Axonal myelination of interneurons in cortex: functional significance and plasticity The speed and efficiency of impulse conduction in myelinated fibers is clearly fundamental to component density and functional powers of the human nervous system. There is also growing evidence that changes in myelination can have profound effects on the function of local brain circuits, including synchrony of neuronal activity and the interaction of neural oscillators. Myelin is most often thought of in association with the processes of long-axon projection neurons. But recently, we have discovered that the locally-projecting, relatively short-axon inhibitory interneurons are a major source of myelinated axons within cortical gray matter, in contrast to the myelin in white matter that forms almost exclusively on the axons of long-distance projecting excitatory neurons. In particular, interneuronal myelin appears to be confined to interneurons containing the protein parvalbumin. Synaptic inhibition is a central feature of neuronal networks. In cortex, numerous types of inhibitory interneurons participate in regulating the excitatory/inhibitory balance, in neuronal synchronization and cortical rhythms generation, and in plasticity associated with experience and learning. Even though axonal myelination defines crucial properties of neuronal transmission, it has not been specifically studied in cortical interneurons. Furthermore, pathologies of both the cortical inhibitory circuitry and of myelin are associated with many neurological and mental disorders, including multiple sclerosis, schizophrenia, and autism. Our present knowledge of myelination in the cortical gray matter, and in particular the myelination of inhibitory axons, is limited and certainly must be augmented if we are to conquer such devastating disorders. This proposal is based on a novel combination of electrophysiology and array tomography that delivers functional, structural and molecular data on individual neurons or pairs of synaptically connected neurons. The project will begin by investigating myelinated axons of parvalbumin positive basket cells and correlating their structural organization and molecular composition with the electrophysiological properties of their action potential discharge and resulting synaptic transmission onto target pyramidal neurons. Once such a baseline has been established, the contribution of axonal myelination of parvalbumin interneurons to the plasticity of neuronal circuits will be assessed using barrel cortex sensory deprivation as a model. The project will conclude with a study of the pathological changes of interneuronal myelination in a mouse model of multiple sclerosis. This proposal will provide much needed data regarding the organization of myelin of cortical interneurons, the functional consequences and the plasticity of this organization, and its potential role in multiple sclerosis.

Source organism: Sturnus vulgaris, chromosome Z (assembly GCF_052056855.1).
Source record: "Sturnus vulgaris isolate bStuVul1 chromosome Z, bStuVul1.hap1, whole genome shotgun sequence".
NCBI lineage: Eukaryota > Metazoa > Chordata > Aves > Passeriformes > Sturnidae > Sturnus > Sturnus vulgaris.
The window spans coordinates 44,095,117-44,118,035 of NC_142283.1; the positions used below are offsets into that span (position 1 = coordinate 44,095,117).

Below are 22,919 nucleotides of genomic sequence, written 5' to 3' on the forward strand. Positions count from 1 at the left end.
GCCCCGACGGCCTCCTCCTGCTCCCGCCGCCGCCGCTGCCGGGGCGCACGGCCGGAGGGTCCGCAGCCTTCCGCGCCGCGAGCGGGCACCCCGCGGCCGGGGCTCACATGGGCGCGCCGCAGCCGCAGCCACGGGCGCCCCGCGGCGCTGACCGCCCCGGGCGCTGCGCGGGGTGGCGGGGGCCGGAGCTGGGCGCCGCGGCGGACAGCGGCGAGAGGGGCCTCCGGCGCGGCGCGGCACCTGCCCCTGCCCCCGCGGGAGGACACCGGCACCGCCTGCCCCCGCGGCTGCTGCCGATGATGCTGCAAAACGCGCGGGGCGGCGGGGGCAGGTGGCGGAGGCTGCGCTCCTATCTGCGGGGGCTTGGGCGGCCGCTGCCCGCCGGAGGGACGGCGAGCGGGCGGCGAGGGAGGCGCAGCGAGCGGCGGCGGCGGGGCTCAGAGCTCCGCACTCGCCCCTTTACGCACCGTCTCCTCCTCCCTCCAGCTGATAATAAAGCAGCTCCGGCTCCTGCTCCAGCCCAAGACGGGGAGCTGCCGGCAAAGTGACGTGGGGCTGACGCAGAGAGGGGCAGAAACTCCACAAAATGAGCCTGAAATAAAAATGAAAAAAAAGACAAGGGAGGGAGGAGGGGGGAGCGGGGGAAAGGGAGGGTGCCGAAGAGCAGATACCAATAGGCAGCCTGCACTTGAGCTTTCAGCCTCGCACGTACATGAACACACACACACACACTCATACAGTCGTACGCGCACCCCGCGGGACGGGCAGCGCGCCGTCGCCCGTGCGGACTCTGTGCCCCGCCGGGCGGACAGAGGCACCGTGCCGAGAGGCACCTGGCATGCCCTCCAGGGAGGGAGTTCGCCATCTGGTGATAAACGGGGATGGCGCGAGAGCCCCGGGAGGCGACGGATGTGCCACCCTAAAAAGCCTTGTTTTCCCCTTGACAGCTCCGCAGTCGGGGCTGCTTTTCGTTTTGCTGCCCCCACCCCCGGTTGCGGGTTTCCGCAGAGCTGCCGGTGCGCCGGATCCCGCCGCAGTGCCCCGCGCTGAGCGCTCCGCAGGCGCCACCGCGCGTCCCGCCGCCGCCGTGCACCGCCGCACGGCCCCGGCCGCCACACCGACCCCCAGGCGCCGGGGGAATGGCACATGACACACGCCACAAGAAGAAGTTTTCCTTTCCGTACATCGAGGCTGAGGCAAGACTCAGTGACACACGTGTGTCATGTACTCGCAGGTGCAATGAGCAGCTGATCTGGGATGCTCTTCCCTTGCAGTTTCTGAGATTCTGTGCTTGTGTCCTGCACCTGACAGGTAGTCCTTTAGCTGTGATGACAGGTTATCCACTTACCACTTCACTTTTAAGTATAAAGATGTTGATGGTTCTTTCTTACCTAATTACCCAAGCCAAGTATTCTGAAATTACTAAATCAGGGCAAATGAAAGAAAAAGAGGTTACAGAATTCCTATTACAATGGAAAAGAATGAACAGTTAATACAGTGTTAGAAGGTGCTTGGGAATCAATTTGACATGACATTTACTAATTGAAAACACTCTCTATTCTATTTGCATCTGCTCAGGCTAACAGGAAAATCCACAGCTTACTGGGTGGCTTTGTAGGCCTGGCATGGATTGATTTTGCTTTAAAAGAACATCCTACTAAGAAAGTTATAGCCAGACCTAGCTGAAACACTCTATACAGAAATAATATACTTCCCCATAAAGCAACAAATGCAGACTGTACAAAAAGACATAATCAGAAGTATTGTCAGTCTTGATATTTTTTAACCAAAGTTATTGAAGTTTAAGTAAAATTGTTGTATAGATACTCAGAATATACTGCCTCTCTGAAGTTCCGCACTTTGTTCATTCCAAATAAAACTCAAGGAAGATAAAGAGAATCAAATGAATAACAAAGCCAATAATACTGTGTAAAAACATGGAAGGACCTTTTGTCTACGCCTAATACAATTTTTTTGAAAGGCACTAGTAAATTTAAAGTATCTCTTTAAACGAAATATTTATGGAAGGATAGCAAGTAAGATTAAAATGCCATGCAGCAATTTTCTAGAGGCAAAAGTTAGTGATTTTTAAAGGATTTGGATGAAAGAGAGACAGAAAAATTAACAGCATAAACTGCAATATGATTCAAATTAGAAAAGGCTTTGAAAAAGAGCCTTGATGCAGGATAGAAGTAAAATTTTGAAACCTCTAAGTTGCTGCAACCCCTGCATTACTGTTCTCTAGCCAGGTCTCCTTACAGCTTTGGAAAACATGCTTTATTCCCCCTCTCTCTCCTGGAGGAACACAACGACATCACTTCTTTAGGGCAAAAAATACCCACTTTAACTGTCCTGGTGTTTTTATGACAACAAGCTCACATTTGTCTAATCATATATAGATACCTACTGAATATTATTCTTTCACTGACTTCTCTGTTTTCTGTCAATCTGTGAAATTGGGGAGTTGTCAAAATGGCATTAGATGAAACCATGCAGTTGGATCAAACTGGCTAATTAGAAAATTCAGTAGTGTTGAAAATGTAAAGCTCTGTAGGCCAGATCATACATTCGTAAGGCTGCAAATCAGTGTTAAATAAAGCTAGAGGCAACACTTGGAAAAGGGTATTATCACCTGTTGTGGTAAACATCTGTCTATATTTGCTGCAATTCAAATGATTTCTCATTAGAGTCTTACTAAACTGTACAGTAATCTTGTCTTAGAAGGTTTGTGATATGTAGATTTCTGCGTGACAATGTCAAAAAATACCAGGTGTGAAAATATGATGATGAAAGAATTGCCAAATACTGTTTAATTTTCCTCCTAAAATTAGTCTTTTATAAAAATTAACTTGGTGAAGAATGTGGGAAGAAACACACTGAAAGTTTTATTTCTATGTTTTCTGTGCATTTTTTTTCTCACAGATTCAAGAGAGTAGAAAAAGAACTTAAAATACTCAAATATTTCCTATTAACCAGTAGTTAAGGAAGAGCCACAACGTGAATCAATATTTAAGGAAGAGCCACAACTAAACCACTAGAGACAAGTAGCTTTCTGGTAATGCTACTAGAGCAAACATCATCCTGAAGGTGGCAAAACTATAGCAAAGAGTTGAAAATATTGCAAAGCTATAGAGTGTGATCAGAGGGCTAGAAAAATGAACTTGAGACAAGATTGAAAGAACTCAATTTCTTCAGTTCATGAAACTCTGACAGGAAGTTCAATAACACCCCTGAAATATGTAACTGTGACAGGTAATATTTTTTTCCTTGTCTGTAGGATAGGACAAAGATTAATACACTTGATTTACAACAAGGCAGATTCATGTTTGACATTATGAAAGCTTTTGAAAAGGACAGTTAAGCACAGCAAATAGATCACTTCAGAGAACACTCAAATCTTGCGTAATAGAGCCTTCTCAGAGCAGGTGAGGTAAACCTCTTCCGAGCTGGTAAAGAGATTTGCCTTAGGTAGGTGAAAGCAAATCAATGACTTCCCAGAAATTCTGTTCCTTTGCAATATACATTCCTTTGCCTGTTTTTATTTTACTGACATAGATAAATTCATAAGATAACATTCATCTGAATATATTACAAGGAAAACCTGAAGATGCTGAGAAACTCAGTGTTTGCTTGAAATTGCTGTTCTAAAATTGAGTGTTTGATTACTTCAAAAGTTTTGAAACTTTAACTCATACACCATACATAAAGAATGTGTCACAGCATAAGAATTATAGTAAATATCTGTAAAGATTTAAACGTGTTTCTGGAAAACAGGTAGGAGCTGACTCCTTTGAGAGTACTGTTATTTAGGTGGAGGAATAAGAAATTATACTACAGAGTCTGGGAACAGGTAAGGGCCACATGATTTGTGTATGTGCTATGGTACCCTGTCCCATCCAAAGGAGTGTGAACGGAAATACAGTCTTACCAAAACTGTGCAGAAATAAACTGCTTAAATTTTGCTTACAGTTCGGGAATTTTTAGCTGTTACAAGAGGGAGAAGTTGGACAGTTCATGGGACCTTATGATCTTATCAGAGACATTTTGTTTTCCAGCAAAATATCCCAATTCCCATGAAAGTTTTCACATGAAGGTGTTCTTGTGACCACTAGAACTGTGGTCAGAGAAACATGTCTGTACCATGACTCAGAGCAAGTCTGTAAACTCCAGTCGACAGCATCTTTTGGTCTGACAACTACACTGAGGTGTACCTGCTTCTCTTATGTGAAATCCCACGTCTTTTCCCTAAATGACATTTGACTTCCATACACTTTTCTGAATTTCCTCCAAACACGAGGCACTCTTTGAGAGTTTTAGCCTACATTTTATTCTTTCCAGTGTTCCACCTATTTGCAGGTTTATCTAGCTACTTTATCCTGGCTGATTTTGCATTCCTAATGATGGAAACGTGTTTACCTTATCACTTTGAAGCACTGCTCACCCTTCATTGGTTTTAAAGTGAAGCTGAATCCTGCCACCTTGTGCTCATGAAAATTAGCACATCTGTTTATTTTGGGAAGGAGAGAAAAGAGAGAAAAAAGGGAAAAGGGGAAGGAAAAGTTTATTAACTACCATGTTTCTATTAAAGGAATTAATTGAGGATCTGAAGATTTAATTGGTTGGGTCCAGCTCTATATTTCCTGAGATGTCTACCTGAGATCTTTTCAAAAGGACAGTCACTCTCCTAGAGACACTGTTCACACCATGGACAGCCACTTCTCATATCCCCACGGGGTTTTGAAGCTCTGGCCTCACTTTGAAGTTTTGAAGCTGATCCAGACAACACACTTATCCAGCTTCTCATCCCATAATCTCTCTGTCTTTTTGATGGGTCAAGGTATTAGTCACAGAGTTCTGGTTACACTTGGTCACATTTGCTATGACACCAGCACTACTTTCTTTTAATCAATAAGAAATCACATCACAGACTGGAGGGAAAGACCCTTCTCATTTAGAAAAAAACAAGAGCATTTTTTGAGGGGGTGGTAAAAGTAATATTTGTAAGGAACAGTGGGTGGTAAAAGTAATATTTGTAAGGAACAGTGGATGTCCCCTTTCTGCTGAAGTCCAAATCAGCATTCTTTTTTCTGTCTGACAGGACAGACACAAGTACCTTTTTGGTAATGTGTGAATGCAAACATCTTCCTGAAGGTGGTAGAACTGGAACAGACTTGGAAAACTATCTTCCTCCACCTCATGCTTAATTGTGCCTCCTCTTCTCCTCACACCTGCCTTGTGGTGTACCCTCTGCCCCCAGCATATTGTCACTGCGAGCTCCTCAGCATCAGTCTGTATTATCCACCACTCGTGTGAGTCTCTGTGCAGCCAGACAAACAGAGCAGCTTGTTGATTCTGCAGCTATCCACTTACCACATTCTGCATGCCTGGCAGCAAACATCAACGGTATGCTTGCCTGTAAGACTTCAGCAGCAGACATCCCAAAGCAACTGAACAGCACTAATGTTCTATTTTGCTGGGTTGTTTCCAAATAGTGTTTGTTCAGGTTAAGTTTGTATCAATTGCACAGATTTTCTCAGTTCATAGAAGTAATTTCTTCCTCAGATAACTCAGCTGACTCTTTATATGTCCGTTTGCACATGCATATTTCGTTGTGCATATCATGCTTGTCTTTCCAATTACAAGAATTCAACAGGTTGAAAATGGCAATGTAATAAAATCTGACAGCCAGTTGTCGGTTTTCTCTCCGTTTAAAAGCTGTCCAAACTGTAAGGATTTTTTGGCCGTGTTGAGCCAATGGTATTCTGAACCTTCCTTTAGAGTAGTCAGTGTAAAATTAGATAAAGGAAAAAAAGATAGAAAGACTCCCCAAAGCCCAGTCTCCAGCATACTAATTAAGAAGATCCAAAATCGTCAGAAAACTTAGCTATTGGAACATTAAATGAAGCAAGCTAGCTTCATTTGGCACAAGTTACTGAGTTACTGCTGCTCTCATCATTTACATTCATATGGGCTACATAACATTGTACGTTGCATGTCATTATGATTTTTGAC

In this proposal, we will study the anatomy, plasticity and the physiological consequences of myelination of interneurons in the cerebral cortex. We recently discovered that these short axon interneurons of the cerebral gray matter are myelinated. This has profound implications for the precise timing of information processing in local neural circuits, and changes in myelination of these interneurons that may occur through plasticity or disease could play a critical role in a wide variety of cognitive and other neural disorders. We will conclude the study with an investigation of the properties of interneuronal myelin in a mouse model of multiple sclerosis.
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